In the liner notes, Rhys Chatham provides an essay that is so illuminating that it makes saying any additional things about Radigue’s work a forbidding endeavor. He explains that “adnos” is a play on Latin words that can be taken to mean “to go towards unity.” This is quite an appropriate description of the way in which the pieces present themselves as whole entities. Since the changes that occur are slow and smooth to practically imperceptible, the listener is forced to take in each piece as a whole and listen to it as one long sound. Thinking about the sound at a certain point, it’s hard to tell where you are or how you got there. This causes the entire piece to become unified without clearly understandable causal relations between its parts. In fact, there are no clearly distinct parts. Each piece is meant to be heard in its entirety, and any smaller part lacks the force of the whole.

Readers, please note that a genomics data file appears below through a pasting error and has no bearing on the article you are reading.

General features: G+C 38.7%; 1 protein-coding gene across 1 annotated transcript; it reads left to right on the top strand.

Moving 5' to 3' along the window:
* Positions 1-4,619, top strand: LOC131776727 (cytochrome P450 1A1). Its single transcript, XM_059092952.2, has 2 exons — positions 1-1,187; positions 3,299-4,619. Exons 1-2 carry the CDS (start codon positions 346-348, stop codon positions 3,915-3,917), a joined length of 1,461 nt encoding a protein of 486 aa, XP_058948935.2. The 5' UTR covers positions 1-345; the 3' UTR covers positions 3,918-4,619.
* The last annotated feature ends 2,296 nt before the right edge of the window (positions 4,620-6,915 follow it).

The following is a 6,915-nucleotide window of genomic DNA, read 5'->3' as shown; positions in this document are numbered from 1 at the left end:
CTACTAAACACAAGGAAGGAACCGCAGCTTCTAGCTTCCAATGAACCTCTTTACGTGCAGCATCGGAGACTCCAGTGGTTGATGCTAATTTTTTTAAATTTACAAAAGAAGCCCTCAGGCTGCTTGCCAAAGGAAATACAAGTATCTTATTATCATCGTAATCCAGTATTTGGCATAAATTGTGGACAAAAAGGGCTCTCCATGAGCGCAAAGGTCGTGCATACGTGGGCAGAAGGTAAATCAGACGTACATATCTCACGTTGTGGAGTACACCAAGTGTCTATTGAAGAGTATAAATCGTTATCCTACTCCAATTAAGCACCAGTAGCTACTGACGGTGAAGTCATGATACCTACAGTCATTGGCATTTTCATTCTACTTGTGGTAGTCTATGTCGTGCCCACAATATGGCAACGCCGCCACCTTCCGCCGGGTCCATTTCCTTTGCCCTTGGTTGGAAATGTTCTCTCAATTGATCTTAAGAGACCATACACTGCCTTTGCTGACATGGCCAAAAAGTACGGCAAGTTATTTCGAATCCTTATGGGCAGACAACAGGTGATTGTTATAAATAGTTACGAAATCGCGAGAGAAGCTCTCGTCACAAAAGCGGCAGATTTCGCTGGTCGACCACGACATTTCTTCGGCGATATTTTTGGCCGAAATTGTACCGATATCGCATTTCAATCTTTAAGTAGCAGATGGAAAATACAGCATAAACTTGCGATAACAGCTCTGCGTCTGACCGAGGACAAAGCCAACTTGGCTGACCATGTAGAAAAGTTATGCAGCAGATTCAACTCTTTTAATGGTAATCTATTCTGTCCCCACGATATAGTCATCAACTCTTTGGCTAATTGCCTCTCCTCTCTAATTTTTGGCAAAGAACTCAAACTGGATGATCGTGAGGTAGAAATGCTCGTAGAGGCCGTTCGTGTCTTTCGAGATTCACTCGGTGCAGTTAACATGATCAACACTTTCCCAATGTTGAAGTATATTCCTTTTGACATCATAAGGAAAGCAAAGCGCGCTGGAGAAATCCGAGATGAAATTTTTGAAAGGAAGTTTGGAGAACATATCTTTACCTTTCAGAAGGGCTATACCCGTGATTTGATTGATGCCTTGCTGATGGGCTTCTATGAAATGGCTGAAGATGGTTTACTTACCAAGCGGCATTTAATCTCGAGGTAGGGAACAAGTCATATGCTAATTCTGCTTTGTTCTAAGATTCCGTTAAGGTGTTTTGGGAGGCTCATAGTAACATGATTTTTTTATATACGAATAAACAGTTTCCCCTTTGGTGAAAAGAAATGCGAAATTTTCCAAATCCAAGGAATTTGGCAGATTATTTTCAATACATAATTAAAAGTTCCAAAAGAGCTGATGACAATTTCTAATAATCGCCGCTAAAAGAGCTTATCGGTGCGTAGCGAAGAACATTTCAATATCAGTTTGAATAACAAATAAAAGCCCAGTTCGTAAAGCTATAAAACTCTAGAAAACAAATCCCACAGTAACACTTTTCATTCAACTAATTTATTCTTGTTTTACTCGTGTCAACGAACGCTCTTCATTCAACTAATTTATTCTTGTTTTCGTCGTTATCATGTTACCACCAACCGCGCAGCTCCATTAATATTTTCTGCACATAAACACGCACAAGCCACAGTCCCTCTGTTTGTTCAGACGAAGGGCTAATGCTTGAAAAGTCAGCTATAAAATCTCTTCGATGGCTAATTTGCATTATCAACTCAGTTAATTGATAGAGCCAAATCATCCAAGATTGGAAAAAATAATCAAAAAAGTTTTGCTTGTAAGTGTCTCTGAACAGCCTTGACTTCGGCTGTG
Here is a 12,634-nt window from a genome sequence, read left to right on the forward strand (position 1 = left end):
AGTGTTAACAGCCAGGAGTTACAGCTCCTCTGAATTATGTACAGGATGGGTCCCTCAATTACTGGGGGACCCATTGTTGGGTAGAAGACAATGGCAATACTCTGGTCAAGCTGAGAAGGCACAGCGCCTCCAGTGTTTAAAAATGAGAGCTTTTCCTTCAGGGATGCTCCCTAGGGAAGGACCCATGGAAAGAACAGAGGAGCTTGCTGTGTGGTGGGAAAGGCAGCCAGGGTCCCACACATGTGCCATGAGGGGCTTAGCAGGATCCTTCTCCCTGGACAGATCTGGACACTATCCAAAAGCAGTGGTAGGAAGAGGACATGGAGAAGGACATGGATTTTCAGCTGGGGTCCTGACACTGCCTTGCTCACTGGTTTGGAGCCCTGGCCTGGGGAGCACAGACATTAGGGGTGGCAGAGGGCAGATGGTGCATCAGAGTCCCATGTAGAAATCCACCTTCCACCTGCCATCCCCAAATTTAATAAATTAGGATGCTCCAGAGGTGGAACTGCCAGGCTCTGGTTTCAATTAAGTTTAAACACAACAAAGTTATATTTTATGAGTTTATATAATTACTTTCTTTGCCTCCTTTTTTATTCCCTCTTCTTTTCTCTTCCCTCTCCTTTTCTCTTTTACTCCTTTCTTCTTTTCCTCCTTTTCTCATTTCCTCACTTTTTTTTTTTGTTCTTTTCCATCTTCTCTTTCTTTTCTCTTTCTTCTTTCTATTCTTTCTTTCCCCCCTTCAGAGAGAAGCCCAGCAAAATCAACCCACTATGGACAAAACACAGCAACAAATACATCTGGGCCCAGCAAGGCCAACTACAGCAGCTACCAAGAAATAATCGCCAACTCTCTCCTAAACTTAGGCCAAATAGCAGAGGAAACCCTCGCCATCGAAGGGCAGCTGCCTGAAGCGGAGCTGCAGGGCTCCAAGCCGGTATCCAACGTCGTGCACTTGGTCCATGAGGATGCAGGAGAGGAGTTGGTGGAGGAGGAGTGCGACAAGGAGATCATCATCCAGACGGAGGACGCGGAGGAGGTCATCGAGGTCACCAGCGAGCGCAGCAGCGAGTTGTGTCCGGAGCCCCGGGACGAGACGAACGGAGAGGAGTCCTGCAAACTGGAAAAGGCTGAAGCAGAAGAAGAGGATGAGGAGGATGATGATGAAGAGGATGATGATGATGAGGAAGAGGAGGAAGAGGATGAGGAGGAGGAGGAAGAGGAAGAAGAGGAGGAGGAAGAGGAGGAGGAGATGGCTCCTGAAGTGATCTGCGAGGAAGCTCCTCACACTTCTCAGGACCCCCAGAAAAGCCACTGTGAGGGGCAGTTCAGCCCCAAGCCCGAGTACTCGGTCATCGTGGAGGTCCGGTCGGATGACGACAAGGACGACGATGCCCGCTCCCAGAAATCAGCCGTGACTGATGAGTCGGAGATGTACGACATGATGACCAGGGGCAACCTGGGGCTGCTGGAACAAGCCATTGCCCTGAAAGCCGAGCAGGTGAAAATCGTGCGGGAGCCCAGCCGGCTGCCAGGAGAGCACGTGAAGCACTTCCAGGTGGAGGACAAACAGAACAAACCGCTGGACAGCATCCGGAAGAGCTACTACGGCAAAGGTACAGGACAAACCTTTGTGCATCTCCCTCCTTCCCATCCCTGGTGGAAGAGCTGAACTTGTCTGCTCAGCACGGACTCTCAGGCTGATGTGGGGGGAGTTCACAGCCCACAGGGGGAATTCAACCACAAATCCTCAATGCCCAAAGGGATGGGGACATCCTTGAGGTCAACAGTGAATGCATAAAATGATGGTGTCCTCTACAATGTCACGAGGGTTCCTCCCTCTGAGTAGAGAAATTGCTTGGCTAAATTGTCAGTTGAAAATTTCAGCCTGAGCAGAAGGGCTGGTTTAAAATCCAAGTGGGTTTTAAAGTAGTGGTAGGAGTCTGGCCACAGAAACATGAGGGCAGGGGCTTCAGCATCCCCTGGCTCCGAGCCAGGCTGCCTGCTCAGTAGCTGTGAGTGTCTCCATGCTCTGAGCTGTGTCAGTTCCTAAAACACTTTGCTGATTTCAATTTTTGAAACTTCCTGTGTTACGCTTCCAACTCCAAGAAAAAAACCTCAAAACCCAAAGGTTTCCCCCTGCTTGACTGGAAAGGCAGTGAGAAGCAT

Meditation is strongly connected to the Adnos pieces, as is Radigue’s later work. Interestingly, she was inexperienced in meditation when she composed Adnos I. She became interested in Tibetan Buddhism after the piece was identified by some listeners as “meditation music,” dedicating three years to its study between the composition of Adnos I and Adnos II. Likewise, listening to the pieces draws you into a sort of meditative situation without any attempt on your part to get there. You need only to allow yourself to be receptive and pay attention to the sounds to find yourself becoming calmer and more aware of your surroundings. That might seem a little bit too trite or suggestive of mysticism, but regardless of your attitude toward meditation, it accurately connotes the manner in which the music affects you as a listener. You can interpret the works in variety of different ways, but there's a sensual effect common to any kind of listening to Eliane Radigue's music. The music gently influences your thoughts, becoming a natural part of your environment. It’s a good place to be.

By Jason Voss